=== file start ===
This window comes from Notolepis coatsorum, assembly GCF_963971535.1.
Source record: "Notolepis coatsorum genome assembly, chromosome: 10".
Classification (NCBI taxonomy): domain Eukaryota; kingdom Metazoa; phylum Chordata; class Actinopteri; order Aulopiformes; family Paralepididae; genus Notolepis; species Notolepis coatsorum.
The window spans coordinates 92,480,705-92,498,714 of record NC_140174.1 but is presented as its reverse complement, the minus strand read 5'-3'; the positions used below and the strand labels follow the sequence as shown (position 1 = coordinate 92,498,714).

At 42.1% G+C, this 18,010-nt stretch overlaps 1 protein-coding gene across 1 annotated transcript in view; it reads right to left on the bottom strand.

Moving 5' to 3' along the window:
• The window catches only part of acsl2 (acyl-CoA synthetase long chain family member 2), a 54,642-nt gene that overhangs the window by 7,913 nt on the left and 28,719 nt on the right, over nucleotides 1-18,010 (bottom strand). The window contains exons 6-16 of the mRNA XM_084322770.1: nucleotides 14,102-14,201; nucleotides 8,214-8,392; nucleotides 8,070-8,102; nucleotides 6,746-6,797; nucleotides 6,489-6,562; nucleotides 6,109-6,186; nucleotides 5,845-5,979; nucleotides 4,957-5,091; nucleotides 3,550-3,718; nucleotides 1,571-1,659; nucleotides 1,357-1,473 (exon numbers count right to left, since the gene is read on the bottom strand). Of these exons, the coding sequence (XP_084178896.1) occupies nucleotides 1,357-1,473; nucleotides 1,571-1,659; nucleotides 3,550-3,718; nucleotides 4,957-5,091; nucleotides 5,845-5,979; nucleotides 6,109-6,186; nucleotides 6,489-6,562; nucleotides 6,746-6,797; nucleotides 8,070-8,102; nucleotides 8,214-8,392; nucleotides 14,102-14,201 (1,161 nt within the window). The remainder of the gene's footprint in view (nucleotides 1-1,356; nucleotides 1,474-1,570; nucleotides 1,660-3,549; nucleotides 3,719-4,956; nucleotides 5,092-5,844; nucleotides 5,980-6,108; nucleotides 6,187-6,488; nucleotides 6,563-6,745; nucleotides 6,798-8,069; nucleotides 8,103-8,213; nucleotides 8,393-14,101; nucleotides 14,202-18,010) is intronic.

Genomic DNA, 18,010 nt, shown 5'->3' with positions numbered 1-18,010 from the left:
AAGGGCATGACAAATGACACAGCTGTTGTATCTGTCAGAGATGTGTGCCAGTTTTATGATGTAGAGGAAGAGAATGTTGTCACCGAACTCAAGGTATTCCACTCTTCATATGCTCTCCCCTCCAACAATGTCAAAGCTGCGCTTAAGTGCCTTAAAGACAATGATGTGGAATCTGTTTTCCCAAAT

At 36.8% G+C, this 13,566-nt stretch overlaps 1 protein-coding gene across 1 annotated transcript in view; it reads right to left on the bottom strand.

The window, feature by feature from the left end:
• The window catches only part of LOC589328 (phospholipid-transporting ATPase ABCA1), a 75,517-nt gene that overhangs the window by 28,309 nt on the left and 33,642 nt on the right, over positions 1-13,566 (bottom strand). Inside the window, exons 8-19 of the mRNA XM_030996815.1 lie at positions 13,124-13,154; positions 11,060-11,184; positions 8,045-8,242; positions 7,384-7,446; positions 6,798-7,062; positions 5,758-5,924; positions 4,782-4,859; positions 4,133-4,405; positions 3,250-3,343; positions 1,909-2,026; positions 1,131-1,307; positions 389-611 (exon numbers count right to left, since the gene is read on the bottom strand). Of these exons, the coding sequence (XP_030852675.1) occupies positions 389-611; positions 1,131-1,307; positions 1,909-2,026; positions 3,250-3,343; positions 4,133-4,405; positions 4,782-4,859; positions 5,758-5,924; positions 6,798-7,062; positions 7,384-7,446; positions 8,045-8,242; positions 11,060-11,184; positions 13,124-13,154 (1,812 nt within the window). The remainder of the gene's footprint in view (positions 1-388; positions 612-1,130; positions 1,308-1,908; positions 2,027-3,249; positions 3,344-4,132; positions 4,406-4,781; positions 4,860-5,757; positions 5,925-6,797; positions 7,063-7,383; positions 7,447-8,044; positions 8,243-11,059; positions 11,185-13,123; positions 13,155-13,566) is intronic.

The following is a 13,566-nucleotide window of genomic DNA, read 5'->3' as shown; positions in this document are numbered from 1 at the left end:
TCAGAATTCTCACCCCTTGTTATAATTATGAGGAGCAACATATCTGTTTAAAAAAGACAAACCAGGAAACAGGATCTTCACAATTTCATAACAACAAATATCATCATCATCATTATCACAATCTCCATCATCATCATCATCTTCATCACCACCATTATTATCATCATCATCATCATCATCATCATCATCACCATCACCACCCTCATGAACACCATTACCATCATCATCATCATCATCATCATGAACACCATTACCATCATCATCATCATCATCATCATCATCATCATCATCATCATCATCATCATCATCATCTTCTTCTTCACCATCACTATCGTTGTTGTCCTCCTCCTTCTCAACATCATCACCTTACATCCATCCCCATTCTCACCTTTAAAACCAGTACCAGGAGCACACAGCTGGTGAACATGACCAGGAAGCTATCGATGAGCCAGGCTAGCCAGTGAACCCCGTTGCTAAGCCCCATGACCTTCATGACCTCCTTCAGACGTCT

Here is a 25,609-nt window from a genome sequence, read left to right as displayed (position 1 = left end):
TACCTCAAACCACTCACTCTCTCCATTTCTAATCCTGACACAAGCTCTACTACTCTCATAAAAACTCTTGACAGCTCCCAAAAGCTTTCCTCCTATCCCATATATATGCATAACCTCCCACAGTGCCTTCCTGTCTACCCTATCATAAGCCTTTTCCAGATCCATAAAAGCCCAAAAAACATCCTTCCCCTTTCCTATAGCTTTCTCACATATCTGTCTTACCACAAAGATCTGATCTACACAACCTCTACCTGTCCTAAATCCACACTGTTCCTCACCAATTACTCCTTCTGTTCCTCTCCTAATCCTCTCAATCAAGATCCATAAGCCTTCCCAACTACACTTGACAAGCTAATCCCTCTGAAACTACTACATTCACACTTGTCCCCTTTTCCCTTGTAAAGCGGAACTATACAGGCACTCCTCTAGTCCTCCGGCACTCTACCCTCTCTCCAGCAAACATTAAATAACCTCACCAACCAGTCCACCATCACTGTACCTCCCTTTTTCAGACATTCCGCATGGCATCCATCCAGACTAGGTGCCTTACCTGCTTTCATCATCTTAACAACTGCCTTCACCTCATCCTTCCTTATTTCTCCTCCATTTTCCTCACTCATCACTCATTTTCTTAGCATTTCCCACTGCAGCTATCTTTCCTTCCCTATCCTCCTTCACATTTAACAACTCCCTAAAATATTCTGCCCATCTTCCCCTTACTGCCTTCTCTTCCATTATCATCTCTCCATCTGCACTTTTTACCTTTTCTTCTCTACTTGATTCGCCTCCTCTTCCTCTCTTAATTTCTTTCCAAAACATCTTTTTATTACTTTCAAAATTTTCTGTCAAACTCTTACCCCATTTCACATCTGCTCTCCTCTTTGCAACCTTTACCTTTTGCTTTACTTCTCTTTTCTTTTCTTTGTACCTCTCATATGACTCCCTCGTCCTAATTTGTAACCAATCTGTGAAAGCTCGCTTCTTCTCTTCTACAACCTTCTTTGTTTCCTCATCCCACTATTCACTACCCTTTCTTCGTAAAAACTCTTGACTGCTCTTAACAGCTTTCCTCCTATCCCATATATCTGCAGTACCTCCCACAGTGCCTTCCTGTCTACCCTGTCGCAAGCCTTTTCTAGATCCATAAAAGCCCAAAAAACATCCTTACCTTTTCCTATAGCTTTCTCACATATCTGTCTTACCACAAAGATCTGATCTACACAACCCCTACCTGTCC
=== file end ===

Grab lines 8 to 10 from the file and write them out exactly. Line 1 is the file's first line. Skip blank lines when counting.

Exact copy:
Genomic DNA, 18,010 nt, shown 5'->3' with positions numbered 1-18,010 from the left:
AAGGGCATGACAAATGACACAGCTGTTGTATCTGTCAGAGATGTGTGCCAGTTTTATGATGTAGAGGAAGAGAATGTTGTCACCGAACTCAAGGTATTCCACTCTTCATATGCTCTCCCCTCCAACAATGTCAAAGCTGCGCTTAAGTGCCTTAAAGACAATGATGTGGAATCTGTTTTCCCAAAT

At 36.8% G+C, this 13,566-nt stretch overlaps 1 protein-coding gene across 1 annotated transcript in view; it reads right to left on the bottom strand.